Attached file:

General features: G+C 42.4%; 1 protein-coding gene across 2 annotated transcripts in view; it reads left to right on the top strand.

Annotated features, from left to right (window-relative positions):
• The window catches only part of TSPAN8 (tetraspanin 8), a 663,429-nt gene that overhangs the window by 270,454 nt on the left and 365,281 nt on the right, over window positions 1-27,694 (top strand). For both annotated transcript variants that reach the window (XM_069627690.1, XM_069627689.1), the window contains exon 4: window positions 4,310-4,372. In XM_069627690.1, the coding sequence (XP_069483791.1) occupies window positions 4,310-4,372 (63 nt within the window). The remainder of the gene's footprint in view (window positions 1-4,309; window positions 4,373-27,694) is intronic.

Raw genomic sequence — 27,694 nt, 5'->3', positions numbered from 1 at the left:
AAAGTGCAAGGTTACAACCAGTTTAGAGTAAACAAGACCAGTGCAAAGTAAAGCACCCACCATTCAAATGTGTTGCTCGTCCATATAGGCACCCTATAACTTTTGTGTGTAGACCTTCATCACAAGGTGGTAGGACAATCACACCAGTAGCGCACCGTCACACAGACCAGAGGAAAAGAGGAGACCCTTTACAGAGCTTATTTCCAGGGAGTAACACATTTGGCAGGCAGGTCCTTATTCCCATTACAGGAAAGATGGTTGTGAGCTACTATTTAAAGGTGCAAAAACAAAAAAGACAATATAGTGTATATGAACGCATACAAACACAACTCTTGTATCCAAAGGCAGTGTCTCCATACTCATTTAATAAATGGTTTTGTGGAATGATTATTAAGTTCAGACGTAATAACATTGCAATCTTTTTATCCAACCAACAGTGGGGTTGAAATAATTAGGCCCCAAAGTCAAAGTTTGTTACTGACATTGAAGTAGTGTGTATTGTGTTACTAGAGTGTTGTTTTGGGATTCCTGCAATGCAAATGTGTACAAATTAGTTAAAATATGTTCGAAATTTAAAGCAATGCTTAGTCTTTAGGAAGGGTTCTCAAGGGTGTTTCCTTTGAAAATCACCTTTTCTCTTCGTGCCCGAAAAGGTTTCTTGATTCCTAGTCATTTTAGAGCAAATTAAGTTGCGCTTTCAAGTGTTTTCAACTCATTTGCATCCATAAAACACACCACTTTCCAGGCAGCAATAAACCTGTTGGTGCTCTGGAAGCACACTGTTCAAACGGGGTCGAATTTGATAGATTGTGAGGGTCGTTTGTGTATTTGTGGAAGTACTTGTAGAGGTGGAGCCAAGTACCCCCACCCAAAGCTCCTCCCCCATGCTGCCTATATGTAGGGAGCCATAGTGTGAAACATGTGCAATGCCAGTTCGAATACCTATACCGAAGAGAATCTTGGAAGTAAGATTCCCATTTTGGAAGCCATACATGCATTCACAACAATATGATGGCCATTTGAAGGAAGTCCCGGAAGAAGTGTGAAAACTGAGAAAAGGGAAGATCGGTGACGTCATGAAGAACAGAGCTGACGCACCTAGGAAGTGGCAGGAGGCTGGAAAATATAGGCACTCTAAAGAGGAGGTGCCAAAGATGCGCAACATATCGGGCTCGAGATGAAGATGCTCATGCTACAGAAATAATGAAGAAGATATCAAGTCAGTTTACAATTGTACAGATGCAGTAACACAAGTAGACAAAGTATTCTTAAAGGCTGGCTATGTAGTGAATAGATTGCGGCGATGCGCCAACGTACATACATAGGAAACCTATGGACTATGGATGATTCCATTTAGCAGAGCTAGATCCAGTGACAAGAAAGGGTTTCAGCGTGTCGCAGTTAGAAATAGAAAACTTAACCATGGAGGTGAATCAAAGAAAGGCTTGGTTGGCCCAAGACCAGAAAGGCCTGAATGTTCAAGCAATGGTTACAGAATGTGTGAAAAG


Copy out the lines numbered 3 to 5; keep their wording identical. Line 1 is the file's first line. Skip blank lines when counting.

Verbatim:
• The window catches only part of TSPAN8 (tetraspanin 8), a 663,429-nt gene that overhangs the window by 270,454 nt on the left and 365,281 nt on the right, over window positions 1-27,694 (top strand). For both annotated transcript variants that reach the window (XM_069627690.1, XM_069627689.1), the window contains exon 4: window positions 4,310-4,372. In XM_069627690.1, the coding sequence (XP_069483791.1) occupies window positions 4,310-4,372 (63 nt within the window). The remainder of the gene's footprint in view (window positions 1-4,309; window positions 4,373-27,694) is intronic.

Raw genomic sequence — 27,694 nt, 5'->3', positions numbered from 1 at the left:
AAAGTGCAAGGTTACAACCAGTTTAGAGTAAACAAGACCAGTGCAAAGTAAAGCACCCACCATTCAAATGTGTTGCTCGTCCATATAGGCACCCTATAACTTTTGTGTGTAGACCTTCATCACAAGGTGGTAGGACAATCACACCAGTAGCGCACCGTCACACAGACCAGAGGAAAAGAGGAGACCCTTTACAGAGCTTATTTCCAGGGAGTAACACATTTGGCAGGCAGGTCCTTATTCCCATTACAGGAAAGATGGTTGTGAGCTACTATTTAAAGGTGCAAAAACAAAAAAGACAATATAGTGTATATGAACGCATACAAACACAACTCTTGTATCCAAAGGCAGTGTCTCCATACTCATTTAATAAATGGTTTTGTGGAATGATTATTAAGTTCAGACGTAATAACATTGCAATCTTTTTATCCAACCAACAGTGGGGTTGAAATAATTAGGCCCCAAAGTCAAAGTTTGTTACTGACATTGAAGTAGTGTGTATTGTGTTACTAGAGTGTTGTTTTGGGATTCCTGCAATGCAAATGTGTACAAATTAGTTAAAATATGTTCGAAATTTAAAGCAATGCTTAGTCTTTAGGAAGGGTTCTCAAGGGTGTTTCCTTTGAAAATCACCTTTTCTCTTCGTGCCCGAAAAGGTTTCTTGATTCCTAGTCATTTTAGAGCAAATTAAGTTGCGCTTTCAAGTGTTTTCAACTCATTTGCATCCATAAAACACACCACTTTCCAGGCAGCAATAAACCTGTTGGTGCTCTGGAAGCACACTGTTCAAACGGGGTCGAATTTGATAGATTGTGAGGGTCGTTTGTGTATTTGTGGAAGTACTTGTAGAGGTGGAGCCAAGTACCCCCACCCAAAGCTCCTCCCCCATGCTGCCTATATGTAGGGAGCCATAGTGTGAAACATGTGCAATGCCAGTTCGAATACCTATACCGAAGAGAATCTTGGAAGTAAGATTCCCATTTTGGAAGCCATACATGCATTCACAACAATATGATGGCCATTTGAAGGAAGTCCCGGAAGAAGTGTGAAAACTGAGAAAAGGGAAGATCGGTGACGTCATGAAGAACAGAGCTGACGCACCTAGGAAGTGGCAGGAGGCTGGAAAATATAGGCACTCTAAAGAGGAGGTGCCAAAGATGCGCAACATATCGGGCTCGAGATGAAGATGCTCATGCTACAGAAATAATGAAGAAGATATCAAGTCAGTTTACAATTGTACAGATGCAGTAACACAAGTAGACAAAGTATTCTTAAAGGCTGGCTATGTAGTGAATAGATTGCGGCGATGCGCCAACGTACATACATAGGAAACCTATGGACTATGGATGATTCCATTTAGCAGAGCTAGATCCAGTGACAAGAAAGGGTTTCAGCGTGTCGCAGTTAGAAATAGAAAACTTAACCATGGAGGTGAATCAAAGAAAGGCTTGGTTGGCCCAAGACCAGAAAGGCCTGAATGTTCAAGCAATGGTTACAGAATGTGTGAAAAG